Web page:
Apple's mixed reality headset could be a game changer — here's how

apple mixed reality headset render
(Image credit: Ian Zelbo)

Will Apple make the mixed-reality headset mainstream? The company’s rumored high-tech headgear is reportedly coming in 2022, and it could put Meta's Oculus Quest 2 and other headsets on notice.

I think its key to success will be not gaming or passive forms of entertainment; instead, the Apple mixed reality headset could change the game pitched as a piece of integrated fitness equipment. 

Apple should make its first dedicated piece of mixed reality hardware the ultimate destination for Apple Fitness Plus, the $9.99/month on-demand workout service that debuted about a year ago. I tried Apple Fitness Plus for a while, but eventually found it challenging to follow workout classes on my small iPad and iPhone screens. Sure, I could cast workouts to my smart TV or use an Apple TV 4K, but that limits exercise locales to my living room.

I want to workout in a headset that transports me to Apple Fitness Plus’s gorgeous So-Cal studios in high-resolution. Wherever I might be, I could strap on my headset and feel like I’m in a gym, minus the concerns of crowds and cleanliness. As is already an Apple Fitness Plus feature, I’d pair my Apple Watch to see my heart rate and Apple Watch activity rings in real-time on my display.

According to separate reports from Mark Gurman and The Information, Apple’s mixed reality headset will sport external cameras that could be used for hand-tracking and gesture control. This could be used to monitor form in workouts, and suggest corrections based on your relative position, say for a yoga session. Then, for a strength training class, the cameras would ideally let me see my own dumbbells, balancing the digital illusion with a dose of reality.

Exercising in VR — Can Apple get it right?

VR workout programs are nothing new. I’ve played my share of BOXVR and Beat Saber (one of the best Oculus Quest 2 games) to work up a sweat when I’m stuck inside during the winter. My colleague Kelly Woo also tried an Oculus Quest for working out earlier this year, discovering VR exercise apps are both fun and effective.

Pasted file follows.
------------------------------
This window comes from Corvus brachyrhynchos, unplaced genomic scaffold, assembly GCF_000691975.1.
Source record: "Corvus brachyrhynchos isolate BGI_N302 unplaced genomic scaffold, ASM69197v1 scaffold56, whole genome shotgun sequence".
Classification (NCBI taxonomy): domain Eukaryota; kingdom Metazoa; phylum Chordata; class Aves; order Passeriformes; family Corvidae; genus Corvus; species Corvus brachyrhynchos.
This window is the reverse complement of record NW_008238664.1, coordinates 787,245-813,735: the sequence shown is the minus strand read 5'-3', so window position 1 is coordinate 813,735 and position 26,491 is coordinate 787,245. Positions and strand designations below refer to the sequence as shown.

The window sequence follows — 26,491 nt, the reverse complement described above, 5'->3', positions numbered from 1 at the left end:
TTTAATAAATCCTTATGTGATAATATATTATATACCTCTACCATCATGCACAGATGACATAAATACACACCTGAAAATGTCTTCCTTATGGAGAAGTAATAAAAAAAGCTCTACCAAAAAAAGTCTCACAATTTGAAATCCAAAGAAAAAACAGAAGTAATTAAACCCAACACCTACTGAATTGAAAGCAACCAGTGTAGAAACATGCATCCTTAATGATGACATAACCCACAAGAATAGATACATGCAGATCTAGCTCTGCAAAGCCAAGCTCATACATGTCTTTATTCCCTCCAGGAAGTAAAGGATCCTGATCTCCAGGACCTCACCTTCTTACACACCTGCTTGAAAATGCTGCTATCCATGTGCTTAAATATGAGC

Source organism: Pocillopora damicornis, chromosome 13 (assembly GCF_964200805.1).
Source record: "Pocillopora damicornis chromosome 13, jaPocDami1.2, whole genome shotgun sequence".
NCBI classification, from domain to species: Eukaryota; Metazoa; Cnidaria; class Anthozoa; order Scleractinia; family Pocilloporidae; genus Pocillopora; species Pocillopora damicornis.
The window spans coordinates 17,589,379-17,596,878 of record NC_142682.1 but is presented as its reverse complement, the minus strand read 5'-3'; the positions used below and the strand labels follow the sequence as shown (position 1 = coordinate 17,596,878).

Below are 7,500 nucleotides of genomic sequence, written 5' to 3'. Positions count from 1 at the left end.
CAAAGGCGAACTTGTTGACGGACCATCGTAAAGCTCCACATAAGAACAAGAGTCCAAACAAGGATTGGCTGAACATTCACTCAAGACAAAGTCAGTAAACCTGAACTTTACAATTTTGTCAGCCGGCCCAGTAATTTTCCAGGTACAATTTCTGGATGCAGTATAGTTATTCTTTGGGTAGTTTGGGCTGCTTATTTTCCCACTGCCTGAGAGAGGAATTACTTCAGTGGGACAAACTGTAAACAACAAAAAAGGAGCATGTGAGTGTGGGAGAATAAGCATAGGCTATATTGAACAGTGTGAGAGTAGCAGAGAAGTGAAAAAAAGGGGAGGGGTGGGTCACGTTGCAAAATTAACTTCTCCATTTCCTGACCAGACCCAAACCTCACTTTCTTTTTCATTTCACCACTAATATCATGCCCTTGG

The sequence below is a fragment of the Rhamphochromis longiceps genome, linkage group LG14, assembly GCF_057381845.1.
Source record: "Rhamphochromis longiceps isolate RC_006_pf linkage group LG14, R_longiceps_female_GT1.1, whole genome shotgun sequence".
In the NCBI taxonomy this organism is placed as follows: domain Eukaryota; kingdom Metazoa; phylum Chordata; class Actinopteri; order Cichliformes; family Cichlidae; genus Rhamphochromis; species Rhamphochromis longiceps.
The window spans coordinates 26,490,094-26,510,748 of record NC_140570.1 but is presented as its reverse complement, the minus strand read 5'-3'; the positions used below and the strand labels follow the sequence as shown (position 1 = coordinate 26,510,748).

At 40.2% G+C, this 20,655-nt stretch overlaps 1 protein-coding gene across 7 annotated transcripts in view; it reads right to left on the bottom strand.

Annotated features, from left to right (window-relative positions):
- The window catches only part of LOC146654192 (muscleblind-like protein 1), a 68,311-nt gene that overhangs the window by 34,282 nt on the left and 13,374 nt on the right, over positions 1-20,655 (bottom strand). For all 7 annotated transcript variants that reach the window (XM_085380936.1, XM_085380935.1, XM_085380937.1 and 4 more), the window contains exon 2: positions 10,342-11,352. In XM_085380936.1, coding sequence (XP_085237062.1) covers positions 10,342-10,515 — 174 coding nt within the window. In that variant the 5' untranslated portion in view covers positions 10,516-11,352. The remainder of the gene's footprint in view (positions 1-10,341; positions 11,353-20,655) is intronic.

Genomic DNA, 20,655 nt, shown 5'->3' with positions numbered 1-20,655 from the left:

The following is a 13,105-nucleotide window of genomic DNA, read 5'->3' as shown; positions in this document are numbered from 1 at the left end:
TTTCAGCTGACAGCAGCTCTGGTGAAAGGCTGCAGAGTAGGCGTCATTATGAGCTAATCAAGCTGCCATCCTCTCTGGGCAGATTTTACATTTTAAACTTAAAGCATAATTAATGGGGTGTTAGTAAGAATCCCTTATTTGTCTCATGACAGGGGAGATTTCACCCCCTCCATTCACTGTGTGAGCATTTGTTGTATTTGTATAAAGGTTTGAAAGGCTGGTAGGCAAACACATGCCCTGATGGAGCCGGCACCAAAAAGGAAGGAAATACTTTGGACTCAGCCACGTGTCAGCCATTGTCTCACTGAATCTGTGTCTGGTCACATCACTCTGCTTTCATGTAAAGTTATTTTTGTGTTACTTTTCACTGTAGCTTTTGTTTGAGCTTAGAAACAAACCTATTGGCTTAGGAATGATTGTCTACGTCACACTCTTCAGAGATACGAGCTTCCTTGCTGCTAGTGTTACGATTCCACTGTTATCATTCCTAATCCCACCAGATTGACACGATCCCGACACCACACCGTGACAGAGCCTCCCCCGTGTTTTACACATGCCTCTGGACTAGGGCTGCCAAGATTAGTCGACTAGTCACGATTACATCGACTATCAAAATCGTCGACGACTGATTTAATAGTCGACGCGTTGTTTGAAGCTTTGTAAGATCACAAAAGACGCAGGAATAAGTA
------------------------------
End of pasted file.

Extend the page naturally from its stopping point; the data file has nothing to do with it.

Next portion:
While you can launch the Apple Watch’s “Fitness Gaming” workout type to track metrics while using any of the best VR games for exercise, I’d still rather visit my apartment building’s gym because it includes some of the best gym equipment with GymKit. I can raise my Apple Watch 7 to the treadmill to automatically sync my metrics — a convenience Apple’s own VR headset could offer. If powering on the headset and starting a workout triggered my Apple Watch to start activity tracking, I’d be thrilled.

Of course, I’d be less thrilled if I'd prepared to workout, only to realize this so-called Apple mixed reality headset is out of juice. I already look for enough excuses to skip workouts. Excellent battery life will be crucial to making the headset a viable piece of exercise equipment. The Oculus Quest 2 gets 2-3 hours of battery life depending on what you’re doing in VR, so I’d hope Apple’s headset lasts at least as long.

Analyst Ming-Chi Kuo claims the headset will have Wi-Fi 6E support, letting it transfer large amounts of data with low latency. In other words, your iPhone or Mac computer could do all the hard work for the headset and help with battery life. This would alleviate concerns about having enough power to last an entire workout. 

There’s more that must be resolved for Apple to make the best VR headset for working out, or just the best VR headset overall. It can’t cost more than a Peloton Bike, for one. It also needs to be comfortable and durable enough to stay on during physical activity and survive sweat. If the headset is truly coming in 2022, we should hear possible answers to all these questions in due time.

Kate Kozuch

Kate Kozuch is the managing editor of social and video at Tom’s Guide. She covers smartwatches, TVs and audio devices, too. Kate appears on Fox News to talk tech trends and runs the Tom's Guide TikTok account, which you should be following. When she’s not filming tech videos, you can find her taking up a new sport, mastering the NYT Crossword or channeling her inner celebrity chef.